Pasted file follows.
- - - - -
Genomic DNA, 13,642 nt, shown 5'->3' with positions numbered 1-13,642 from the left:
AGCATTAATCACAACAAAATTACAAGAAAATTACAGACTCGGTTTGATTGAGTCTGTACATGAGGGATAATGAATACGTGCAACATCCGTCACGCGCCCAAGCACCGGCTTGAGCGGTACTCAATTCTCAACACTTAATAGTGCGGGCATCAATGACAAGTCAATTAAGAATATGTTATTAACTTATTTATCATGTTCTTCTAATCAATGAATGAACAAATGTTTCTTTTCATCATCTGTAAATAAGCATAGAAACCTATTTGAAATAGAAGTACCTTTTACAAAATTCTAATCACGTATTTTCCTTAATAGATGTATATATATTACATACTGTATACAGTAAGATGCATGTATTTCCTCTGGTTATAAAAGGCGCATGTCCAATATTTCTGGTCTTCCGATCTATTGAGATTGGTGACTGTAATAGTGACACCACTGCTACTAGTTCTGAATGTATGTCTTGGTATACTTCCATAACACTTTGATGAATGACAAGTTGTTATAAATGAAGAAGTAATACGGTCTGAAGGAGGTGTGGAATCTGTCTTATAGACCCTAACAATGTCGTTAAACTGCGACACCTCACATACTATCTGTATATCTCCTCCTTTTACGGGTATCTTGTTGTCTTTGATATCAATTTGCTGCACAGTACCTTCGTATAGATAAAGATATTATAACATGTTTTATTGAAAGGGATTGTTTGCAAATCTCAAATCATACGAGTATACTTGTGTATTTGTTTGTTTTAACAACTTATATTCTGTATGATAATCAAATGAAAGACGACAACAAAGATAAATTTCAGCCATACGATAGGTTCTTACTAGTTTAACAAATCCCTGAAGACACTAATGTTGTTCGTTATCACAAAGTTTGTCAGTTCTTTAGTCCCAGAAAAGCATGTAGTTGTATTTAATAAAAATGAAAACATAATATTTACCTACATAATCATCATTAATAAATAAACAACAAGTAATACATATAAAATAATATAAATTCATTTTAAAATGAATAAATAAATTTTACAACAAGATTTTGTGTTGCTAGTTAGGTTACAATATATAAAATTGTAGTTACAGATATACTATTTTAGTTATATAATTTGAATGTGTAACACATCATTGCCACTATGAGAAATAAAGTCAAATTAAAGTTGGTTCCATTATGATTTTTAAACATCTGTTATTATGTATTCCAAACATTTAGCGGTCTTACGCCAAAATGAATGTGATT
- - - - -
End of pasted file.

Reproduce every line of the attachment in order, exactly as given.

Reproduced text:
Genomic DNA, 13,642 nt, shown 5'->3' with positions numbered 1-13,642 from the left:
AGCATTAATCACAACAAAATTACAAGAAAATTACAGACTCGGTTTGATTGAGTCTGTACATGAGGGATAATGAATACGTGCAACATCCGTCACGCGCCCAAGCACCGGCTTGAGCGGTACTCAATTCTCAACACTTAATAGTGCGGGCATCAATGACAAGTCAATTAAGAATATGTTATTAACTTATTTATCATGTTCTTCTAATCAATGAATGAACAAATGTTTCTTTTCATCATCTGTAAATAAGCATAGAAACCTATTTGAAATAGAAGTACCTTTTACAAAATTCTAATCACGTATTTTCCTTAATAGATGTATATATATTACATACTGTATACAGTAAGATGCATGTATTTCCTCTGGTTATAAAAGGCGCATGTCCAATATTTCTGGTCTTCCGATCTATTGAGATTGGTGACTGTAATAGTGACACCACTGCTACTAGTTCTGAATGTATGTCTTGGTATACTTCCATAACACTTTGATGAATGACAAGTTGTTATAAATGAAGAAGTAATACGGTCTGAAGGAGGTGTGGAATCTGTCTTATAGACCCTAACAATGTCGTTAAACTGCGACACCTCACATACTATCTGTATATCTCCTCCTTTTACGGGTATCTTGTTGTCTTTGATATCAATTTGCTGCACAGTACCTTCGTATAGATAAAGATATTATAACATGTTTTATTGAAAGGGATTGTTTGCAAATCTCAAATCATACGAGTATACTTGTGTATTTGTTTGTTTTAACAACTTATATTCTGTATGATAATCAAATGAAAGACGACAACAAAGATAAATTTCAGCCATACGATAGGTTCTTACTAGTTTAACAAATCCCTGAAGACACTAATGTTGTTCGTTATCACAAAGTTTGTCAGTTCTTTAGTCCCAGAAAAGCATGTAGTTGTATTTAATAAAAATGAAAACATAATATTTACCTACATAATCATCATTAATAAATAAACAACAAGTAATACATATAAAATAATATAAATTCATTTTAAAATGAATAAATAAATTTTACAACAAGATTTTGTGTTGCTAGTTAGGTTACAATATATAAAATTGTAGTTACAGATATACTATTTTAGTTATATAATTTGAATGTGTAACACATCATTGCCACTATGAGAAATAAAGTCAAATTAAAGTTGGTTCCATTATGATTTTTAAACATCTGTTATTATGTATTCCAAACATTTAGCGGTCTTACGCCAAAATGAATGTGATT